Drug violence? Mexicans say Popocatepetl is a bigger concern.
A recent poll shows Mexican concern about natural disaster outranks fears of violence and organized crime. The reason: an active volcano and recent earthquakes.
| Mexico City
When Mexicans shudder with fear, they are usually thinking about decapitated bodies, stories of family members being kidnapped for ransom, or other consequences of the nation's deadly drug war.
But today, it is the image of erupting volcanoes and trembling homes that has captivated their attention.
With four earthquakes or aftershocks over 6.0 in four months, and now Popocatepetl volcano spewing ash, water vapor, and rock fragments into the air, catastrophes have officially overtaken public security as what's most on the public mind, according to a new survey by the polling group Con Estadistica and media company Grupo Formula in Mexico City.
In the national poll carried out this month, 65 percent of respondents cited catastrophes and accidents as one of the top three things on their minds, while public security was indicated by 48 percent of respondents. The presidential elections slated for July 1 trailed at a distant third, at 28 percent. Unfortunately, some of the more joyous images, like recent Easter vacations, only ranked at one percent.
These shifting concerns are easily understood: Mexico raised the alert level for Popocatepetl, known as “Popo” to locals, after hot rock fragments were hurled into the air early this week.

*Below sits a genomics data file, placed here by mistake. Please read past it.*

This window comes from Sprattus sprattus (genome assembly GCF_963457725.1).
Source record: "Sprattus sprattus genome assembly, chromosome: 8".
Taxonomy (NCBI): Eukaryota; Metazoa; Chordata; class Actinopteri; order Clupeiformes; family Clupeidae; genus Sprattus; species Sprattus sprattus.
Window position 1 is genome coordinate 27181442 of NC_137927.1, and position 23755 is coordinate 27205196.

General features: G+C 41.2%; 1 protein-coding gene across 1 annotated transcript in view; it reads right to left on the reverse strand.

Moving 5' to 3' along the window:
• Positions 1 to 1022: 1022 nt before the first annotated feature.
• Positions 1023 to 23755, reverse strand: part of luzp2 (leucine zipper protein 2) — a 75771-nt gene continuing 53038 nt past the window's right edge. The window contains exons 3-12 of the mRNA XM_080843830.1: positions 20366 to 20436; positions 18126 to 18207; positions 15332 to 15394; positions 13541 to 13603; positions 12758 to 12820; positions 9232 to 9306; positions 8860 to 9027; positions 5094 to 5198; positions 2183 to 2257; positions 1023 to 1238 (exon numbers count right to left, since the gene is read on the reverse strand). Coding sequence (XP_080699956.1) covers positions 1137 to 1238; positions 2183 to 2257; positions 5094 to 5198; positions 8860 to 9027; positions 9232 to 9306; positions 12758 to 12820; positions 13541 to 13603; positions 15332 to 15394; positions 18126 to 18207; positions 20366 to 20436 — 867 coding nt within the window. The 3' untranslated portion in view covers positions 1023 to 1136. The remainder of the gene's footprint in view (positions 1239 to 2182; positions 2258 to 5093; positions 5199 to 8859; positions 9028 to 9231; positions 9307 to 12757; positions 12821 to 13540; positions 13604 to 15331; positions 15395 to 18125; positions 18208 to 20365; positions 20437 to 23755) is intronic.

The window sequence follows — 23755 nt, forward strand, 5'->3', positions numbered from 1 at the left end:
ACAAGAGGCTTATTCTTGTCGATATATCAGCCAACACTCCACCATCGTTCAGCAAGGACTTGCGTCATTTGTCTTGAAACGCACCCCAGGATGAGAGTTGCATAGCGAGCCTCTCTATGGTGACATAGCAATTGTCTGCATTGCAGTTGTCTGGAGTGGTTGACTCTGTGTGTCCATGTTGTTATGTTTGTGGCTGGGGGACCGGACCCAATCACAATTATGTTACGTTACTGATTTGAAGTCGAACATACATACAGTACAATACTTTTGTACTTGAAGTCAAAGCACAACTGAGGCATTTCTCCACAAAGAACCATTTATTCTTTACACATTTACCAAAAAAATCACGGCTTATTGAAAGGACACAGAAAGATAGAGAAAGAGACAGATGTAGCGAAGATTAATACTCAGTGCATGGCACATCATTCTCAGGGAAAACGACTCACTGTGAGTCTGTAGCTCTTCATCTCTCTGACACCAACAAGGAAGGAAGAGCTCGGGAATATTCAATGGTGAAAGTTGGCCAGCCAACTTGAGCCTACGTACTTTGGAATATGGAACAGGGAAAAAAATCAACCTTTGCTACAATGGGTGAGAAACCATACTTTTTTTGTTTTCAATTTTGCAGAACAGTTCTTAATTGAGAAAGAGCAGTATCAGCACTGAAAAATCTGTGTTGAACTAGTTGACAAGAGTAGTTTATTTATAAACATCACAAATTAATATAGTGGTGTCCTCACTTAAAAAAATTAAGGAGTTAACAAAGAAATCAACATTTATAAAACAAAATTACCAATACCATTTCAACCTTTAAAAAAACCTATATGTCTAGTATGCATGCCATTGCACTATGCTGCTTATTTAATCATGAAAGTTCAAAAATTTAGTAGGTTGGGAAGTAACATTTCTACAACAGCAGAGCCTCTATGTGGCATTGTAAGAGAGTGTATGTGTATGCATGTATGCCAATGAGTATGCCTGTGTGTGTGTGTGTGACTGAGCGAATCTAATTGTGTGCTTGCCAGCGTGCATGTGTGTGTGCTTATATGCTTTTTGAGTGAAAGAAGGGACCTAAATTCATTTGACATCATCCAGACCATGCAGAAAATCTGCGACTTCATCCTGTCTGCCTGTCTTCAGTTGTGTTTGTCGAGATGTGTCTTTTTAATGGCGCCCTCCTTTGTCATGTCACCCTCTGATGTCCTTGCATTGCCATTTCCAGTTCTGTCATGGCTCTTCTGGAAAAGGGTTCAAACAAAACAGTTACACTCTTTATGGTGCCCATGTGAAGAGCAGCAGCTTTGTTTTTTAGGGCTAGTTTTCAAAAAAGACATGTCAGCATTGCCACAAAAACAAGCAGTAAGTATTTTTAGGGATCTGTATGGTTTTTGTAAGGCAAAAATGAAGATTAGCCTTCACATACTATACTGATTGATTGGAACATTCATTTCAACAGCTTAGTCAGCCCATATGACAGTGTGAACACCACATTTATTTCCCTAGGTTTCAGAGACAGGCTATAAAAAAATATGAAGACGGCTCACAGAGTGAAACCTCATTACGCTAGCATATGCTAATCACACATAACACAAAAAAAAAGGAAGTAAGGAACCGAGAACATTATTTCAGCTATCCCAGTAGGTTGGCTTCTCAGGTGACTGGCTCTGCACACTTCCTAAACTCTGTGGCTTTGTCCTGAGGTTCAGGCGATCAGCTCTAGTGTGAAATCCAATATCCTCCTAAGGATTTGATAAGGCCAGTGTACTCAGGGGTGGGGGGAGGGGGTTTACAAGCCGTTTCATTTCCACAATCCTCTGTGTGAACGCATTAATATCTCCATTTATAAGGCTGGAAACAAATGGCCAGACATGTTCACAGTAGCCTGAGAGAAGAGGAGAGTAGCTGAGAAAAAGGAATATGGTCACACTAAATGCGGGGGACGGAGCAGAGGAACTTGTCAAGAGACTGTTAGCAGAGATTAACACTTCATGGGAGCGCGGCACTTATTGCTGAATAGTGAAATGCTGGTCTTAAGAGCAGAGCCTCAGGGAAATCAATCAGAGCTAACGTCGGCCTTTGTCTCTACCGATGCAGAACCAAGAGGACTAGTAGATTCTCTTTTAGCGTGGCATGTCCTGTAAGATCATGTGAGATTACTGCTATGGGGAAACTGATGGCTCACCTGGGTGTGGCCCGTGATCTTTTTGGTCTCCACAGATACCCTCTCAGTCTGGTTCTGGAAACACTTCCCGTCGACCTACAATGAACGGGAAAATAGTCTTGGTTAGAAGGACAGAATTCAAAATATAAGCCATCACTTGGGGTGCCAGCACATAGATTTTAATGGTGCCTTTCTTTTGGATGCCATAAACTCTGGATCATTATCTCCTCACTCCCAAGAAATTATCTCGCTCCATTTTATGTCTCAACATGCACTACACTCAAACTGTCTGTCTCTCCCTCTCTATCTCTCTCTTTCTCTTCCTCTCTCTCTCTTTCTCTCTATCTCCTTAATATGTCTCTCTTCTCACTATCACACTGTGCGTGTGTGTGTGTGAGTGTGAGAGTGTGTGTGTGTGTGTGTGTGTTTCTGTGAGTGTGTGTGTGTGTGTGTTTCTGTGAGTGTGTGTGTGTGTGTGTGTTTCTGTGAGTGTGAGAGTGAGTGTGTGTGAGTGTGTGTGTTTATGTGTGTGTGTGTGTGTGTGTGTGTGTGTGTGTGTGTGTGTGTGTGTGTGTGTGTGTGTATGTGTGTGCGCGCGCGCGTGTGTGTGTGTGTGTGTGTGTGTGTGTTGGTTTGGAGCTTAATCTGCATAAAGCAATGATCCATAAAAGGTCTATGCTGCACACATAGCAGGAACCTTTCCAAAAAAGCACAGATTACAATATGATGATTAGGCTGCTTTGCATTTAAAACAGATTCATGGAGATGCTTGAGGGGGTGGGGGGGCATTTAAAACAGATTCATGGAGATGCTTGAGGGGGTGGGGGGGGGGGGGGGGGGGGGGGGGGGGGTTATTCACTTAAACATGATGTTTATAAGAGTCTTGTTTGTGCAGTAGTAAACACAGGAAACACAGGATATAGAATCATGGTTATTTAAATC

The dome of the volcano, which sits at nearly 18,000 feet just southeast of Mexico City, began to expand Friday, according to the National Center for Disaster Prevention.
The volcano's last major eruption occurred in 2000, forcing the evacuation of tens of thousands of residents who live at the base of the peak. Volcanic activity has increased this year, and experts say that while it is a scary prospect, it can help prevent a larger-scale disaster as the plumes of water and ash release mounting pressure.
But the same can't be said of the recent earthquakes in Mexico, as the Monitor reported here.
The series of quakes in western Mexico, including a March 20 noon tremblor of 7.4, felt as far away as Mexico City has some optimistic-minded Mexicans relieved that tension is being released, but as Don Blakeman, a geophysicist with the Colorado-based US Geological Survey says, that pressure release doesn't foretell what will happen along the rest of the faultline.
And for the pessimists out there, the earth's movements make it easy to keep focusing on when it could tremble again. That's why, as the new poll shows, earthquakes are what's most on people's minds, with 50 percent of respondents citing seismic activity, far surpassing any other singular issue on the Mexican political and social scene.